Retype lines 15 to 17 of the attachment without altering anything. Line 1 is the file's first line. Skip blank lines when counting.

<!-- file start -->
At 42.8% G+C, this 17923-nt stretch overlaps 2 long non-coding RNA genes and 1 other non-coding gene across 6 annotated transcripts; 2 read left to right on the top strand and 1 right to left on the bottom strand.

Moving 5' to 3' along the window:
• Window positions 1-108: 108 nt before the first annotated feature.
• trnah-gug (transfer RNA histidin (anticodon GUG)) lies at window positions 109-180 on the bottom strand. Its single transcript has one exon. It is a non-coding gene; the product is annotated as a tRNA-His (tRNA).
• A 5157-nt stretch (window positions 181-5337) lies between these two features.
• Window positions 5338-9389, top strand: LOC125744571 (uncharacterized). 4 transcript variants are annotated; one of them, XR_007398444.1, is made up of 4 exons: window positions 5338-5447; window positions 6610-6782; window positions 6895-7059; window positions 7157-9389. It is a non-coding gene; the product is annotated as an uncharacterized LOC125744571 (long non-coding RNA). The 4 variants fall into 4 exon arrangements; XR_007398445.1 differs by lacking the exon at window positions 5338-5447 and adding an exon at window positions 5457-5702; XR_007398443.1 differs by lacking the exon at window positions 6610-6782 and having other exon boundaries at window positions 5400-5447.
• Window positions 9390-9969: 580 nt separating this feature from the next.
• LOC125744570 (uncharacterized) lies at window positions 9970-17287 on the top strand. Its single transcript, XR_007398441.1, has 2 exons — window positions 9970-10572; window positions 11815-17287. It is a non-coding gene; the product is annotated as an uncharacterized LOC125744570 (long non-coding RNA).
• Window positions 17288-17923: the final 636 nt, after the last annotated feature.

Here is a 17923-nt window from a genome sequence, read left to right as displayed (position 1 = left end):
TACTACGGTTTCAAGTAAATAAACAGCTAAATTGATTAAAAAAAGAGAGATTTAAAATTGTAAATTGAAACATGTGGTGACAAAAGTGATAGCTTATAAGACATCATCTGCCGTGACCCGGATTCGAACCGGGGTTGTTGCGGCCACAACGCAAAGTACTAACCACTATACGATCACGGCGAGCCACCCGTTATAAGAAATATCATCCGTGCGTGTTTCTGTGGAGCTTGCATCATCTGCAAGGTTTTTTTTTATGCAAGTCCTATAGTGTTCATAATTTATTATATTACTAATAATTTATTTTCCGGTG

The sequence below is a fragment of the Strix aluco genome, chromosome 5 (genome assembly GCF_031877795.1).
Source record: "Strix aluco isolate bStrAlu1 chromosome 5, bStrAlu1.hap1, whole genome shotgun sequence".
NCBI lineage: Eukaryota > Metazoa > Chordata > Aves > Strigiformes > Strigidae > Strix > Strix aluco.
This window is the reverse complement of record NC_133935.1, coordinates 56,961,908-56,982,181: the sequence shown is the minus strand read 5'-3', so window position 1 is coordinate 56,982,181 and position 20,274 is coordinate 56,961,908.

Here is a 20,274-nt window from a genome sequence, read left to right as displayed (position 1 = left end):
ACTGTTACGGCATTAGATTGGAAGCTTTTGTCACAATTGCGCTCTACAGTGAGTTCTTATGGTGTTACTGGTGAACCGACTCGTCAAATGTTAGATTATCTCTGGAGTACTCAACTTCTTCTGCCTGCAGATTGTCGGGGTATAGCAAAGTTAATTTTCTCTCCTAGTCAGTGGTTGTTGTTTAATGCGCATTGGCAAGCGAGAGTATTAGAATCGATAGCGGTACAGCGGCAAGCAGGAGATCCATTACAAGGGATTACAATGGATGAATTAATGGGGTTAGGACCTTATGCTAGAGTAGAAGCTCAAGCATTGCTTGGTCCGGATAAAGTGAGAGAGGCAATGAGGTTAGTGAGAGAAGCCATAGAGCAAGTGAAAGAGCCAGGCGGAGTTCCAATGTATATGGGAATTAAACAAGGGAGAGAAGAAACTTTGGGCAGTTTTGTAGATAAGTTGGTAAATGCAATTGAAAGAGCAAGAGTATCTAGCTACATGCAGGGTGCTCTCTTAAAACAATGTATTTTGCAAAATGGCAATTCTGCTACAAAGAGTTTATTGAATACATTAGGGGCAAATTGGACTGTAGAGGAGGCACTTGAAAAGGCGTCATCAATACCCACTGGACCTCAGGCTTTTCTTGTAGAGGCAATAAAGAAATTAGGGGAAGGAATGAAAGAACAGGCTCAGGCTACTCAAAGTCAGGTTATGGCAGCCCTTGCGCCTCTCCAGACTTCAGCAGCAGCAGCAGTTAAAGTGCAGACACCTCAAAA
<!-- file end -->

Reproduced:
This window is the reverse complement of record NC_133935.1, coordinates 56,961,908-56,982,181: the sequence shown is the minus strand read 5'-3', so window position 1 is coordinate 56,982,181 and position 20,274 is coordinate 56,961,908.

Here is a 20,274-nt window from a genome sequence, read left to right as displayed (position 1 = left end):
ACTGTTACGGCATTAGATTGGAAGCTTTTGTCACAATTGCGCTCTACAGTGAGTTCTTATGGTGTTACTGGTGAACCGACTCGTCAAATGTTAGATTATCTCTGGAGTACTCAACTTCTTCTGCCTGCAGATTGTCGGGGTATAGCAAAGTTAATTTTCTCTCCTAGTCAGTGGTTGTTGTTTAATGCGCATTGGCAAGCGAGAGTATTAGAATCGATAGCGGTACAGCGGCAAGCAGGAGATCCATTACAAGGGATTACAATGGATGAATTAATGGGGTTAGGACCTTATGCTAGAGTAGAAGCTCAAGCATTGCTTGGTCCGGATAAAGTGAGAGAGGCAATGAGGTTAGTGAGAGAAGCCATAGAGCAAGTGAAAGAGCCAGGCGGAGTTCCAATGTATATGGGAATTAAACAAGGGAGAGAAGAAACTTTGGGCAGTTTTGTAGATAAGTTGGTAAATGCAATTGAAAGAGCAAGAGTATCTAGCTACATGCAGGGTGCTCTCTTAAAACAATGTATTTTGCAAAATGGCAATTCTGCTACAAAGAGTTTATTGAATACATTAGGGGCAAATTGGACTGTAGAGGAGGCACTTGAAAAGGCGTCATCAATACCCACTGGACCTCAGGCTTTTCTTGTAGAGGCAATAAAGAAATTAGGGGAAGGAATGAAAGAACAGGCTCAGGCTACTCAAAGTCAGGTTATGGCAGCCCTTGCGCCTCTCCAGACTTCAGCAGCAGCAGCAGTTAAAGTGCAGACACCTCAAAA